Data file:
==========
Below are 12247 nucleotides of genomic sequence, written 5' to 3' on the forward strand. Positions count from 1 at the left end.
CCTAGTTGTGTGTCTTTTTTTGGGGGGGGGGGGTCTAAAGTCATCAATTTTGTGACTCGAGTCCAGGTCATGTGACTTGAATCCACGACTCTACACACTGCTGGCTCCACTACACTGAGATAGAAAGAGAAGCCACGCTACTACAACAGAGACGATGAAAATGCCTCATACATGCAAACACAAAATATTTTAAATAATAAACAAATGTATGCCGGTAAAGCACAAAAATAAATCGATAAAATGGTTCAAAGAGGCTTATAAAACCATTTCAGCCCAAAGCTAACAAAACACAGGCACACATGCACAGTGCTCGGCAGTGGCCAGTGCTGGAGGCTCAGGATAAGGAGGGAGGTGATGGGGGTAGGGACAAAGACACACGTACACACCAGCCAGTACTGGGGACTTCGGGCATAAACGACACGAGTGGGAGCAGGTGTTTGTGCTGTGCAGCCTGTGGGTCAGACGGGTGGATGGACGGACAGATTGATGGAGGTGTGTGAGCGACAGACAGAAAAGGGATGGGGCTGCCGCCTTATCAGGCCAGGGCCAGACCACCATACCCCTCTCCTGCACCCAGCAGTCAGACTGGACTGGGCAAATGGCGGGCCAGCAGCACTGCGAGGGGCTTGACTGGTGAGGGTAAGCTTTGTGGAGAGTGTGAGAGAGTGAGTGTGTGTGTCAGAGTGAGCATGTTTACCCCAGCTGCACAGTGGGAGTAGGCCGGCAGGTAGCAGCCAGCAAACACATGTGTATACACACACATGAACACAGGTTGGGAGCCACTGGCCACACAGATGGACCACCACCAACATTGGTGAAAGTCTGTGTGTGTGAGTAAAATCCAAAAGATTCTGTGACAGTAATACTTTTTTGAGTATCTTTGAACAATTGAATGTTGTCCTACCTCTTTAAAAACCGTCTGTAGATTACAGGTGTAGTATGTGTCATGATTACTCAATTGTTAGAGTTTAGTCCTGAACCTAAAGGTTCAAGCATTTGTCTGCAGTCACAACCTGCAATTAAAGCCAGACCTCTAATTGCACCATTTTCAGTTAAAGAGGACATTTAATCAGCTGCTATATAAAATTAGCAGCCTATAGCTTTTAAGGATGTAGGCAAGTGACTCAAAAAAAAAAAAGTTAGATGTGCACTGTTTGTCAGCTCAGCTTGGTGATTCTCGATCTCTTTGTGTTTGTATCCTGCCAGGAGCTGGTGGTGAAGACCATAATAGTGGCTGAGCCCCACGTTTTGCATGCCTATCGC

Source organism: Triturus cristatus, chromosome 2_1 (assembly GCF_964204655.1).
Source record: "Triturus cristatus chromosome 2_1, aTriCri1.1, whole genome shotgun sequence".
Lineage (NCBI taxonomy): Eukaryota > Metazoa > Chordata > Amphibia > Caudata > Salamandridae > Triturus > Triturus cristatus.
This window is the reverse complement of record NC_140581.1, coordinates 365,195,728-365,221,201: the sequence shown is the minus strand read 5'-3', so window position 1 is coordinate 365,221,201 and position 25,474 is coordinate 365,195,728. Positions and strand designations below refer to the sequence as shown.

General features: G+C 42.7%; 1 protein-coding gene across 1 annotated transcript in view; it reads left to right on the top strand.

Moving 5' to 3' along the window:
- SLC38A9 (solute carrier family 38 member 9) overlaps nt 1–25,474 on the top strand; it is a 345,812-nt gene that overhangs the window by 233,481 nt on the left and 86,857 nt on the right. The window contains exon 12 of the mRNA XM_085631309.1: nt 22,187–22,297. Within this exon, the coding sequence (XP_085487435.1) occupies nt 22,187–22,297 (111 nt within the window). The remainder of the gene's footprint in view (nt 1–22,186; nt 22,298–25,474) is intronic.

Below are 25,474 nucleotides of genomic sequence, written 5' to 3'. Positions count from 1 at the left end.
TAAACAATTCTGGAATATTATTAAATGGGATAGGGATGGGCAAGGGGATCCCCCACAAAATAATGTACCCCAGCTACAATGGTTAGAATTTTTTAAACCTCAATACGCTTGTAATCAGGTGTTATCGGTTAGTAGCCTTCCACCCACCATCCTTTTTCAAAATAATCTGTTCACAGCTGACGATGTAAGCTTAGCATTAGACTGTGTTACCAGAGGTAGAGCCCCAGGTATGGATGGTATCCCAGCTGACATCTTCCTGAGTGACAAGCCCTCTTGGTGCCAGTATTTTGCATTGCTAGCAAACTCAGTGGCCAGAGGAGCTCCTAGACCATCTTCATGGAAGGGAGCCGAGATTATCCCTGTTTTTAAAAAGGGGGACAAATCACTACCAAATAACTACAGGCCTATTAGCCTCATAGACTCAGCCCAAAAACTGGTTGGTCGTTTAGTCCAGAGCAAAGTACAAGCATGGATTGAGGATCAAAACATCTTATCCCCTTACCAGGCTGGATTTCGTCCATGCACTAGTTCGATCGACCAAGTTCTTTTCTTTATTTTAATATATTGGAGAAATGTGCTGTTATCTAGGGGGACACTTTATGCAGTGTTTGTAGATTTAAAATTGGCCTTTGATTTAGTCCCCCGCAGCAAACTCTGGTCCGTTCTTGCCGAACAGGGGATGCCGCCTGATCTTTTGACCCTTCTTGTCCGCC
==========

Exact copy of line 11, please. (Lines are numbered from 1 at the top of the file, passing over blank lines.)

TAAACAATTCTGGAATATTATTAAATGGGATAGGGATGGGCAAGGGGATCCCCCACAAAATAATGTACCCCAGCTACAATGGTTAGAATTTTTTAAACCTCAATACGCTTGTAATCAGGTGTTATCGGTTAGTAGCCTTCCACCCACCATCCTTTTTCAAAATAATCTGTTCACAGCTGACGATGTAAGCTTAGCATTAGACTGTGTTACCAGAGGTAGAGCCCCAGGTATGGATGGTATCCCAGCTGACATCTTCCTGAGTGACAAGCCCTCTTGGTGCCAGTATTTTGCATTGCTAGCAAACTCAGTGGCCAGAGGAGCTCCTAGACCATCTTCATGGAAGGGAGCCGAGATTATCCCTGTTTTTAAAAAGGGGGACAAATCACTACCAAATAACTACAGGCCTATTAGCCTCATAGACTCAGCCCAAAAACTGGTTGGTCGTTTAGTCCAGAGCAAAGTACAAGCATGGATTGAGGATCAAAACATCTTATCCCCTTACCAGGCTGGATTTCGTCCATGCACTAGTTCGATCGACCAAGTTCTTTTCTTTATTTTAATATATTGGAGAAATGTGCTGTTATCTAGGGGGACACTTTATGCAGTGTTTGTAGATTTAAAATTGGCCTTTGATTTAGTCCCCCGCAGCAAACTCTGGTCCGTTCTTGCCGAACAGGGGATGCCGCCTGATCTTTTGACCCTTCTTGTCCGCC